Exactly Brad, I agree!! I tried to customize a few where my clients picked them from Themeforest. One in particular, as soon as I changed something in the CSS, the entire theme was destroyed! No matter what I did, i could I could not customize it. In another case, it was a church theme and all the areas you saw on the demo were NOT widgets. They had “hard coded” those blocks of “specific” areas into the theme and you couldn’t change them unless you knew how really hack it. But why pay for something you have to hack like that. They disclosed widgetized area but there weren’t any. I complained and they gave me a replacement theme. All that time I spent on that and the client could have just selected one from SP, I could have customized it and been done with it!



    Add some high qaulity images and graphics, custom fonts, pallette colors and you can use all the code snippets and tutorials to create and customize a high qaulity website.

    If you ever get tired of your theme, you can easily change it as well because they’re all built on a highly flexible framework.

    Ever get stuck, you’ve got a helpful community forum who answers questions 24/7.



    I think a lot of people confuse the themes on Themeforest with the high quality graphics they use with the themes. They look at them and go “Wow, that’s nice.” But then once they get it and they replace the images with their own or try to manipulate the theme in a different manner – all hell breaks loose. I try to strip down a site by just reading comments from others, then checkout out the themes layout, the CSS with Firebug and go from there.


    Bill Murray

    @Susan – Thanks. I will add a comment in the separate thread.

    @anitac – Just to be clear, I agree with the general thought of project_guy’s observation, especially regarding recent theme introductions. See my comment on the trend toward blog style home pages.

    @anitac & braddalton – A lot of the customization capabilities you comment on are features of the Genesis framework, not the child theme. It would be possible to address project_guy’s observation with different Genesis child themes. One example that is a little more tricked out: Themedy’s Grind. See the portfolio on our Grind demo. In general I agree that other premium theme vendors make customization harder, but your comments change the discussion to which is the best premium theme vendor. I think project_guy’s original point is that SP child themes would be better if they included more elaborate designs, which is a narrower, more focused conversation than which is the best premium theme vendor. Further, the customization argument cuts both ways. Yes, it’s easier to customize a Genesis framework child theme. On the other hand, because of the change in support around late Nov 2012, that customization capability is less accessible to newcomers. That makes it a less effective selling point.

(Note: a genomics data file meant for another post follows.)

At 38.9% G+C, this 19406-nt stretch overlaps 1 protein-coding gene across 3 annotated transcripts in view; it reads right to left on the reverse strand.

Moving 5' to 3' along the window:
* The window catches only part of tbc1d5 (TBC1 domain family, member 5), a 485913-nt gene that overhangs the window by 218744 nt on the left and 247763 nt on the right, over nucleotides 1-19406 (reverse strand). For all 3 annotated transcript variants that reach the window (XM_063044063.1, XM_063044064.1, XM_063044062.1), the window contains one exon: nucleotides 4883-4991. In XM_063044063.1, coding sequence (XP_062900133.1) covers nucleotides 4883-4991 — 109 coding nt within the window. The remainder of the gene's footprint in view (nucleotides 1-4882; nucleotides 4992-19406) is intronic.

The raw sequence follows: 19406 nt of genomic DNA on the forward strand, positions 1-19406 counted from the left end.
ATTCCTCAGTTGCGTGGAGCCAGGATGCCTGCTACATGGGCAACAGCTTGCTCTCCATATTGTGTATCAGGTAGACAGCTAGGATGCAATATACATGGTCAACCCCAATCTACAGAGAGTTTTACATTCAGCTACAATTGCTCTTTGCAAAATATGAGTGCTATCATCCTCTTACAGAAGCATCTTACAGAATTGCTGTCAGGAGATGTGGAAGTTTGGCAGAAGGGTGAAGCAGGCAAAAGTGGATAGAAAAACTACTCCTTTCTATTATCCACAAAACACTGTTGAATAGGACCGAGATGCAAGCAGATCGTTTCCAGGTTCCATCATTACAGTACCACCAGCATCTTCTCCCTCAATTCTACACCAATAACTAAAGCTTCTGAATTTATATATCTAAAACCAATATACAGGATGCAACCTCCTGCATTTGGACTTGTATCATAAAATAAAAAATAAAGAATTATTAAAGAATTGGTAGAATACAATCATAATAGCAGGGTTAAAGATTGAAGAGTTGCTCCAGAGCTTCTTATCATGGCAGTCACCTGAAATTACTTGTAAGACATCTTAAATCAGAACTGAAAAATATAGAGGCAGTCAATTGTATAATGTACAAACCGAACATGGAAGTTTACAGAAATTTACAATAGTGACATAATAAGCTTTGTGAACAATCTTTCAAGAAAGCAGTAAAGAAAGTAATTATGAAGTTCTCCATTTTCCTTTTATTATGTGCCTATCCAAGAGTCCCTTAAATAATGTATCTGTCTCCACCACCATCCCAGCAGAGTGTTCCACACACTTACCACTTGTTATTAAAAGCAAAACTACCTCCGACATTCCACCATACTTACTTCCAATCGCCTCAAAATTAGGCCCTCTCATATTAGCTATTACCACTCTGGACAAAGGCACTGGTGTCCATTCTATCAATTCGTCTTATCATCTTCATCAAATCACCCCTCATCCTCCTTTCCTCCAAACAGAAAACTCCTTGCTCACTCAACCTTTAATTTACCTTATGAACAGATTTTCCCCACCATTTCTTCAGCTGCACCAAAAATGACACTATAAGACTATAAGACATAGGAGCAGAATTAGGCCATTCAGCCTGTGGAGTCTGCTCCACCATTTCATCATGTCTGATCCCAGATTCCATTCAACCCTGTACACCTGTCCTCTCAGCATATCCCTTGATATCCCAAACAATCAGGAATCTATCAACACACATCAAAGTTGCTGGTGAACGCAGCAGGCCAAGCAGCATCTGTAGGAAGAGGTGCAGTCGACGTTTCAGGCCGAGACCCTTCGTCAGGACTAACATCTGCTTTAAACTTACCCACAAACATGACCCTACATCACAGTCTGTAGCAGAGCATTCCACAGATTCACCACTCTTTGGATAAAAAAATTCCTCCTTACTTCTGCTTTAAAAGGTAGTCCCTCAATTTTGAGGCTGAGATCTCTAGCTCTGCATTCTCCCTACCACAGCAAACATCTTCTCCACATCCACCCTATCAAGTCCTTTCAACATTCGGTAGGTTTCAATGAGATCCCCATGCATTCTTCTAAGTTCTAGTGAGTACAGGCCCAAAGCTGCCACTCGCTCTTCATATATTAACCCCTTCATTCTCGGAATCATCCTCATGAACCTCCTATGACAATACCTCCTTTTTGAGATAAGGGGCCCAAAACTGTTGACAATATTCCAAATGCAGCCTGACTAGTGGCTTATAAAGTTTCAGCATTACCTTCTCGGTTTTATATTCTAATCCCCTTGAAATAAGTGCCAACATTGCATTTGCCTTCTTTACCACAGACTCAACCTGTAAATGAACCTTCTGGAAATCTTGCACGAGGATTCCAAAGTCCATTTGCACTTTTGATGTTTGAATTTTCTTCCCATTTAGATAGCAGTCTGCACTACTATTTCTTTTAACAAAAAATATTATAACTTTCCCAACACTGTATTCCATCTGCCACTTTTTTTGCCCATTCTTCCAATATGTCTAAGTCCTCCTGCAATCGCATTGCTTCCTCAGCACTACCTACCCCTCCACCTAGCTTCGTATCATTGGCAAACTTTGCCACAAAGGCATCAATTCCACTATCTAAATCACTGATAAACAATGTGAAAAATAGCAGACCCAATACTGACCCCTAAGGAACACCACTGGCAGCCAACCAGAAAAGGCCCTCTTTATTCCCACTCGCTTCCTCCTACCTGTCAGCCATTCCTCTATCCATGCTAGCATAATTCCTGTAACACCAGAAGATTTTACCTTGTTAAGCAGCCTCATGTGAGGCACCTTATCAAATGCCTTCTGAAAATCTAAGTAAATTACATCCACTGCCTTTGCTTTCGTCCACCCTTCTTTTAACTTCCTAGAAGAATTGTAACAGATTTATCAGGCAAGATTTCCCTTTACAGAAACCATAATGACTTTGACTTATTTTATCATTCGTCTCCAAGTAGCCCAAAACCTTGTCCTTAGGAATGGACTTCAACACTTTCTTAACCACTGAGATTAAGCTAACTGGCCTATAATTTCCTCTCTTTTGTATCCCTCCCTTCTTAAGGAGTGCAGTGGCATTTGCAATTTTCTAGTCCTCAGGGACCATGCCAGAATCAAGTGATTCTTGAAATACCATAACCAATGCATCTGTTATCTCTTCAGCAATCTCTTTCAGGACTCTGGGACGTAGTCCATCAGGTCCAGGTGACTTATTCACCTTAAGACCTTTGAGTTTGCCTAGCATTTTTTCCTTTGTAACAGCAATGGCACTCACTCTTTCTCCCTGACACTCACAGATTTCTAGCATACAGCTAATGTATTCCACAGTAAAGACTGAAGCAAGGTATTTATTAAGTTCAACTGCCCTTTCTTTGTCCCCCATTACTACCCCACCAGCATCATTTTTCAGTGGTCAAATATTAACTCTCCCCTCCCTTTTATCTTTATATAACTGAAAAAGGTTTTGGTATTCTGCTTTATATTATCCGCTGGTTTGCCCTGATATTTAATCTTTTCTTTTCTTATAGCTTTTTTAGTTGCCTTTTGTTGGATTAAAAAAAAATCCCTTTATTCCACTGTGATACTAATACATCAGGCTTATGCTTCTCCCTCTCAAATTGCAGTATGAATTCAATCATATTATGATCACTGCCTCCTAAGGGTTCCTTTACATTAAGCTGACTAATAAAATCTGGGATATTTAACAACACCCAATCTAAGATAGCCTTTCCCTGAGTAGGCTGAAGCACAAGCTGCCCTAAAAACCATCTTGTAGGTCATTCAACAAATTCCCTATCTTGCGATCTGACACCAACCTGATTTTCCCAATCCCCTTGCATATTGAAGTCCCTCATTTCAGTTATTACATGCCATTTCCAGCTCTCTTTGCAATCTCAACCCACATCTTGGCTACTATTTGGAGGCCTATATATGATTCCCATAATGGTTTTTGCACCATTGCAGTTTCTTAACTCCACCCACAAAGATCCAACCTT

@braddalton: You said:

    Ever get stuck, you’ve got a helpful community forum who answers questions 24/7.

    That’s true in a strict sense. The Genesis community is probably one of the biggest and most vibrant out there, and that’s a good thing. However, in practice, praising these forums ignores the observations I made in an earlier post: a) some of the most experienced Genesis folks don’t participate here as much as the old forums and b) because of (a), these forums tackle basic questions quickly and efficiently, but more involved questions often go unanswered. Nick & Susan tweet to draw more eyes and hopefully more replies to forum topics, something that never seemed to be necessary in the old forum.

    I think everyone in the Genesis community would do well to re-read the last sentence in RonnyMac’s last reply and figure out how to change his behavior. He’s a level-headed guy and he’s not wrong.

    I’m visiting less often since the forum and support changed.

    Web: or Twitter: @wpperform

    We do managed WordPress hosting.



    @Bill if you just click on your profile link you can see a list of  Topics Started and Replies created…
    I see you got more answers than questions…
    Forum Role: Participant
    Topics Started: 2
    Replies Created: 275
    You can also use links like this replies by Bill:
    or you can add treads to your favorites..
    But I have to agree with you… the forum is not what it used to be :-(
    Lately I learn less from the forum. But also guilty of B type behavior..
    And on topic… I mainly use the themes as a starting point for customization, I hardly look at colors etc. just at the general layout, which is decisive to make it a starting point.